In the spirit of Open Source, if it is going to be so seleccted, then please, please ensure that it runs neutrally on tablets and phones, and not on any one platform. Specifically, and deliberately, I feel compelled to say, "buy American" should NOT apply if all it results in is Apple devices winning that section of development. If that happens, then hospitals, clinics, paramedics, other first responders, and even audit agencies may all be coerced into dumping Android-based systems, even if they are on hardware designed by US firms/entities/corporations. At the same time, some schlocky/slapped-together- domestic hardware should also be disqualified if the software it runs won't run on Apple or anything other than itself. The devss really need to look at Eclipse, KDevelop, Trolltech's successors, wxWidgets, or whatever is OS-agnostic. IIUC, the truly OS-agfnostic developer tools compile from a general starting or development stage, and then only the most minimal of OS-specific bits may compile but not break the overall functionality, continuity, or value of the app. This probably means that Apple & Windows-centric devs ought not/need not apply unless they guarantee the VA a truly OS-agnostic tool. I feel the VA MUST not just should demand or amend the challenge to be a result that is OS-agnostic, if that is not already stated. By OS-agnostic, I mean that the base backup, server, maintenance, and forward-going baseline app must compile at the push of a button to the target OS, but absolutely must not play games with the data, must be accessible from clients of the other 2 or 3 OS types, and must be able to roll back to a stable version and then be compiled forward to a differing OS target in case economic soundness calls for reducing the deployment of a specific OS or hardware type.

    In the name/spirit of HIPAA, the VA probably should say (and I suspect some politicians will demand), that the hardware that may be ancillary or accessory or required to go with any software winning the prize MUST be "Made in the USA". This of course being to reduce fears that special forces retirees or actives should not fear nor have to fear backdoors in chips or in code. I am assuming that that is the unspoken part of the "Must be a corporation... Principally operating in the USA..." code language.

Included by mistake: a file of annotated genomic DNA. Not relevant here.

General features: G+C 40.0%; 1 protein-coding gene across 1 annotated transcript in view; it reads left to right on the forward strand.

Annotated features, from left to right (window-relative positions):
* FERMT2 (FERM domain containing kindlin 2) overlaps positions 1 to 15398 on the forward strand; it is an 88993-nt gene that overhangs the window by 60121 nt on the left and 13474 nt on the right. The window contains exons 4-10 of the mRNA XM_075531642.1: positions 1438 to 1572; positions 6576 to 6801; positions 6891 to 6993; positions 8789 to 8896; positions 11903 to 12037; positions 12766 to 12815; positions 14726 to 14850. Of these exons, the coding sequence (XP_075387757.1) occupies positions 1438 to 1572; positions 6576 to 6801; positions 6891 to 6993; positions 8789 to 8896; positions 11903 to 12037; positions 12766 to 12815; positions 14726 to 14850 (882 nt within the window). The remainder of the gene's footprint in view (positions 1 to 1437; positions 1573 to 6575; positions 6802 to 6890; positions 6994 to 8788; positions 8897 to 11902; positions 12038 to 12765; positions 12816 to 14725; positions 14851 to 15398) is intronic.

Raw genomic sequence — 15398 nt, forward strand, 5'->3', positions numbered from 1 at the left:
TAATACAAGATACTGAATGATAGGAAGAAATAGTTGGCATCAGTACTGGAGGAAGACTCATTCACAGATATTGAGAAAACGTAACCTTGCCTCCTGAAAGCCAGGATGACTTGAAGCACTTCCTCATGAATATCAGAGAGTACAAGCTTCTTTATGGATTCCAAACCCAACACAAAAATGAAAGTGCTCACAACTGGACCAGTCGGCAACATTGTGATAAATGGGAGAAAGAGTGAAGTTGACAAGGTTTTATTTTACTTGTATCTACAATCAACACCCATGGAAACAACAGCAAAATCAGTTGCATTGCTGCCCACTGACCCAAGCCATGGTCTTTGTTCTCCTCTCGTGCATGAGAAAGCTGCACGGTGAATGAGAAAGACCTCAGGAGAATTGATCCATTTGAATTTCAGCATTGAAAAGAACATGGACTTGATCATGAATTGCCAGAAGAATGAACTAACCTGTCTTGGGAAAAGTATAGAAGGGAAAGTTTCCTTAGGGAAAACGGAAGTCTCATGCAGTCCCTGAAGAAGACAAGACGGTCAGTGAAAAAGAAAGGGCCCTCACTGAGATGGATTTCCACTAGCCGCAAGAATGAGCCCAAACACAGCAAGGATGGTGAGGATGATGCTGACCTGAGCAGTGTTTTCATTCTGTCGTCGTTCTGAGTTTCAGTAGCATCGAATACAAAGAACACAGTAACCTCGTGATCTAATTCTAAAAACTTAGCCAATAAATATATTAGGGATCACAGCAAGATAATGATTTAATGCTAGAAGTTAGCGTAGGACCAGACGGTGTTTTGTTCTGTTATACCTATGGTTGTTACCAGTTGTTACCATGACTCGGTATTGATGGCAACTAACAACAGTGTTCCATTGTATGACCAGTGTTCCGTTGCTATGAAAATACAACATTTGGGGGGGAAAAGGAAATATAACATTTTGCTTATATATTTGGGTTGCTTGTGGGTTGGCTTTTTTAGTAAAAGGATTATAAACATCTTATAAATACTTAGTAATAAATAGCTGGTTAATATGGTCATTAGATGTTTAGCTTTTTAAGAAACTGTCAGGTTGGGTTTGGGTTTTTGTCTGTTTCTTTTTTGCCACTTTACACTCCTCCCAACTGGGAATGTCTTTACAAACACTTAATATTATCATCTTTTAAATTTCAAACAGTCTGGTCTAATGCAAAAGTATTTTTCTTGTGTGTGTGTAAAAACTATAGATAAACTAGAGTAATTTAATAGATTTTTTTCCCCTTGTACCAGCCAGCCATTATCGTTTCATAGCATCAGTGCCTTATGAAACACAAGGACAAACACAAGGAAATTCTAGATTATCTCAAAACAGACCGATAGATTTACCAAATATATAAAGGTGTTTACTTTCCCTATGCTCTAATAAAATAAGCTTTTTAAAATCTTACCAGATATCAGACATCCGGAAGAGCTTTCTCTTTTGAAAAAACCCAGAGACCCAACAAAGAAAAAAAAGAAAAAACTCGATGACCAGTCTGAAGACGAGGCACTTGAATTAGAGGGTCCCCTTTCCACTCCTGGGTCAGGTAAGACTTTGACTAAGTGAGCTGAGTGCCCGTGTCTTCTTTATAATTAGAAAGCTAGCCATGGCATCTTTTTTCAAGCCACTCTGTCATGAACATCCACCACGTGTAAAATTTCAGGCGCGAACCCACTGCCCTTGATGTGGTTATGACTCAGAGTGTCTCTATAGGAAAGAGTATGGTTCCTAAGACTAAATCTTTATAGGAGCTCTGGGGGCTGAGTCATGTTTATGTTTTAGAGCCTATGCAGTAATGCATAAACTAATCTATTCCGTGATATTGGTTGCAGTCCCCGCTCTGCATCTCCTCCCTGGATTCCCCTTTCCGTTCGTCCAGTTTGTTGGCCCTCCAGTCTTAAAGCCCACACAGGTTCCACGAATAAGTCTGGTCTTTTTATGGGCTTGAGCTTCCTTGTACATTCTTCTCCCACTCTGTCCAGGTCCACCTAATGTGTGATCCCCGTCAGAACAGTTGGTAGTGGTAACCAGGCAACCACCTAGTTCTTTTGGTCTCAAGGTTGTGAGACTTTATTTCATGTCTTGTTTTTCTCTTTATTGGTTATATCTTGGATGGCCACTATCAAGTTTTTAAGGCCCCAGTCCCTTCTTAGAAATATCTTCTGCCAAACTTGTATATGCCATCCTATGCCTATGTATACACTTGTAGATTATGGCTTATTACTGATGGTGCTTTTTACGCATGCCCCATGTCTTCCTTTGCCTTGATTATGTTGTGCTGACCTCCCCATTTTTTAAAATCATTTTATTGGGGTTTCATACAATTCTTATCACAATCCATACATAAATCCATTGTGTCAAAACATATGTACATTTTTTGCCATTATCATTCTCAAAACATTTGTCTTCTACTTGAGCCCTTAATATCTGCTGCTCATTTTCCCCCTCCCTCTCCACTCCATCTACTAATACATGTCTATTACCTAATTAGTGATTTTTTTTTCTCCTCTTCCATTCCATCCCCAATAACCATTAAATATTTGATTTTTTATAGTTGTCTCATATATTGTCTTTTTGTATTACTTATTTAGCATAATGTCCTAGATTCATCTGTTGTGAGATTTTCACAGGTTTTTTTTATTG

For you enterprising types who are in the USA, search Google for "medical database schema", and also look at the schemas and HIPAA requirements. No point in trying to enter and compete if not enough security is baked in right at the beginning.

    And, be mindful of how much risk may be involved depending on the amount of Java and JavaScript are injected into the project.

    Not that I have any real say in any of this, even though I am a subje... Umm, by-birth citizen of the USA.

    Good Luck!

    1. Alan Brown Silver badge

      Re: OpenVista/MedSphere

      Ah yes that old "Buy American" schtick.

      So do you buy the Chevrolet made by Daewoo in Korea by Korean workers using 100% Korean parts, or the Toyota made in Kentucky by USA workers using mostly USA parts and a USA design?

      If you're the average USA govt buyer, apparently the Chevrolet wins every time.

  6. Anonymous Coward

    The single largest and most recognized user of MUMPS

    "The single largest and most recognized user of MUMPS is the Department of Veterans Affairs"

  7. Nate Amsden


    stinks of some cheap ass management who thinks they can save a lot based on only open stuff. While they can save. The savings they are hoping for in this contest is beyond delusional.

    reminds me of a vp I used to work for.